People with eating disorders often do not recognize or admit that they are ill. As a result, they may strongly resist getting and staying in treatment. Family members or other trusted individuals can be helpful in ensuring that the person with an eating disorder receives needed care and rehabilitation. For some people, treatment may be long term.

Research Findings and Directions

Research is contributing to advances in the understanding and treatment of eating disorders.

  • NIMH-funded scientists and others continue to investigate the effectiveness of psychosocial interventions, medications, and the combination of these treatments with the goal of improving outcomes for people with eating disorders.8,9
  • Research on interrupting the binge-eating cycle has shown that once a structured pattern of eating is established, the person experiences less hunger, less deprivation, and a reduction in negative feelings about food and eating. The two factors that increase the likelihood of bingeing—hunger and negative feelings—are reduced, which decreases the frequency of binges.10
  • Several family and twin studies are suggestive of a high heritability of anorexia and bulimia,11,12 and researchers are searching for genes that confer susceptibility to these disorders.13 Scientists suspect that multiple genes may interact with environmental and other factors to increase the risk of developing these illnesses. Identification of susceptibility genes will permit the development of improved treatments for eating disorders.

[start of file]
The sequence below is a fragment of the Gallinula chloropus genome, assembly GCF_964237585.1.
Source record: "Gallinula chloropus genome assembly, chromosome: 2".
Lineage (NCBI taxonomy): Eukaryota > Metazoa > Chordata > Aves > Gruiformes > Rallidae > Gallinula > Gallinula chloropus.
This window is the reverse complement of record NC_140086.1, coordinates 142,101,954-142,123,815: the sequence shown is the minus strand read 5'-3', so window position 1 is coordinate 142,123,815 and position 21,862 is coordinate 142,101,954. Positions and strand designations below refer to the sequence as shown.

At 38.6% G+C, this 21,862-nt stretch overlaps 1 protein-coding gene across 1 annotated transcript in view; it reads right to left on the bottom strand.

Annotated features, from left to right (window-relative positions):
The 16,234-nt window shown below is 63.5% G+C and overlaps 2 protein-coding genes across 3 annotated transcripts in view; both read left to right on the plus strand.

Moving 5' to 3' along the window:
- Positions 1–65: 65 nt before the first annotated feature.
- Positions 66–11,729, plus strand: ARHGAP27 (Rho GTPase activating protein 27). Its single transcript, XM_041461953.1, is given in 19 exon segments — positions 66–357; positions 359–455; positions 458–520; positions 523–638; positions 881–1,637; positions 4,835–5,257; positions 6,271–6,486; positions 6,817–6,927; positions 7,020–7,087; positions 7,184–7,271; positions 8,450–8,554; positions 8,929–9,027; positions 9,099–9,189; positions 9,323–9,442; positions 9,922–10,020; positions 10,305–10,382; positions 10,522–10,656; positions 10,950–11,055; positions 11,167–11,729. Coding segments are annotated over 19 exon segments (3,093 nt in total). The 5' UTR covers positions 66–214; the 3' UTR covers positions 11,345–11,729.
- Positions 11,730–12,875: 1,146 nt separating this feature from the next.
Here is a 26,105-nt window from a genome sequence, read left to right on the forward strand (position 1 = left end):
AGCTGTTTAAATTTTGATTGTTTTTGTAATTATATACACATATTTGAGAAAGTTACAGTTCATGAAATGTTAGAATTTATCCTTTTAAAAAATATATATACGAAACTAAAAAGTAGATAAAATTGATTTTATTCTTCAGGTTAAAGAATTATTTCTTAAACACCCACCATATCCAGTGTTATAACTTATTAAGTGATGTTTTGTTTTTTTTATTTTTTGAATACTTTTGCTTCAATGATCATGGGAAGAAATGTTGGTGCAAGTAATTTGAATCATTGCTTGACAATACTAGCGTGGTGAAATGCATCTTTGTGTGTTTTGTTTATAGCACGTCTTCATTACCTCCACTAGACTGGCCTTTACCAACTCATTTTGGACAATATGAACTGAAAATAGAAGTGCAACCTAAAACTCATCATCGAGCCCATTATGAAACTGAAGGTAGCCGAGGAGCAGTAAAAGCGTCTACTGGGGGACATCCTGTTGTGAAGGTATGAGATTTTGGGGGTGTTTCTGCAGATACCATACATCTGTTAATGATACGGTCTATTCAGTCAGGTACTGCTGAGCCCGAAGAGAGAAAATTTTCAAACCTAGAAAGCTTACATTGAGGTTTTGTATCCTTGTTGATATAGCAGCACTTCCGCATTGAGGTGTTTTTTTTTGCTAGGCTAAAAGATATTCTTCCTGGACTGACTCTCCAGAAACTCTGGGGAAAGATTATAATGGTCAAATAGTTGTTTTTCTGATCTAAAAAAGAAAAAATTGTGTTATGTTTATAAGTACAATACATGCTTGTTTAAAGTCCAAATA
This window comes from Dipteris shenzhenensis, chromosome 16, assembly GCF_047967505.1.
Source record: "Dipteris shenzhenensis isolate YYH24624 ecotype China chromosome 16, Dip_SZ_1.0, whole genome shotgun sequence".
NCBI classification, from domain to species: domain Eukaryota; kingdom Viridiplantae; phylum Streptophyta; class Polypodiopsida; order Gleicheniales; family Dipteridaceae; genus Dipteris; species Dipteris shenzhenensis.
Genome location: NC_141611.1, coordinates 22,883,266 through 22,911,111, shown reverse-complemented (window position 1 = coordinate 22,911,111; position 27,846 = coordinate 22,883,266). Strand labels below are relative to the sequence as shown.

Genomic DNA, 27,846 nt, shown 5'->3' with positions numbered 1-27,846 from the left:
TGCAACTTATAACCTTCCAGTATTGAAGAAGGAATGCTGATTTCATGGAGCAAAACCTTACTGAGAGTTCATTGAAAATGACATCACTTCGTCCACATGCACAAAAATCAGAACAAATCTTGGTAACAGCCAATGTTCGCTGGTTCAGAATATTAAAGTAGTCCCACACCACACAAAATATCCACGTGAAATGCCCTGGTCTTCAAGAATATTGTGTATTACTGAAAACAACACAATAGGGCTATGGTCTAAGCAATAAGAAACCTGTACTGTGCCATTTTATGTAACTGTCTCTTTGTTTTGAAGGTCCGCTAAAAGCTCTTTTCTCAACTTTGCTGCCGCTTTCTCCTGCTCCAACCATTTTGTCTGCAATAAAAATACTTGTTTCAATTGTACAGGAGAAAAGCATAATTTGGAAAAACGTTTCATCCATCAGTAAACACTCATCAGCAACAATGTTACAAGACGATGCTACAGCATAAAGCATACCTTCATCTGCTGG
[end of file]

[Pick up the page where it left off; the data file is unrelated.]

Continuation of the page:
• Other studies are investigating the neurobiology of emotional and social behavior relevant to eating disorders and the neuroscience of feeding behavior.
  • Scientists have learned that both appetite and energy expenditure are regulated by a highly complex network of nerve cells and molecular messengers called neuropeptides.14,15 These and future discoveries will provide potential targets for the development of new pharmacologic treatments for eating disorders.
  • Further insight is likely to come from studying the role of gonadal steroids.16,17 Their relevance to eating disorders is suggested by the clear gender effect in the risk for these disorders, their emergence at puberty or soon after, and the increased risk for eating disorders among girls with early onset of menstruation.

For More Information

Eating Disorders Information and Organizations from NLM’s MedlinePlus (en Español)

References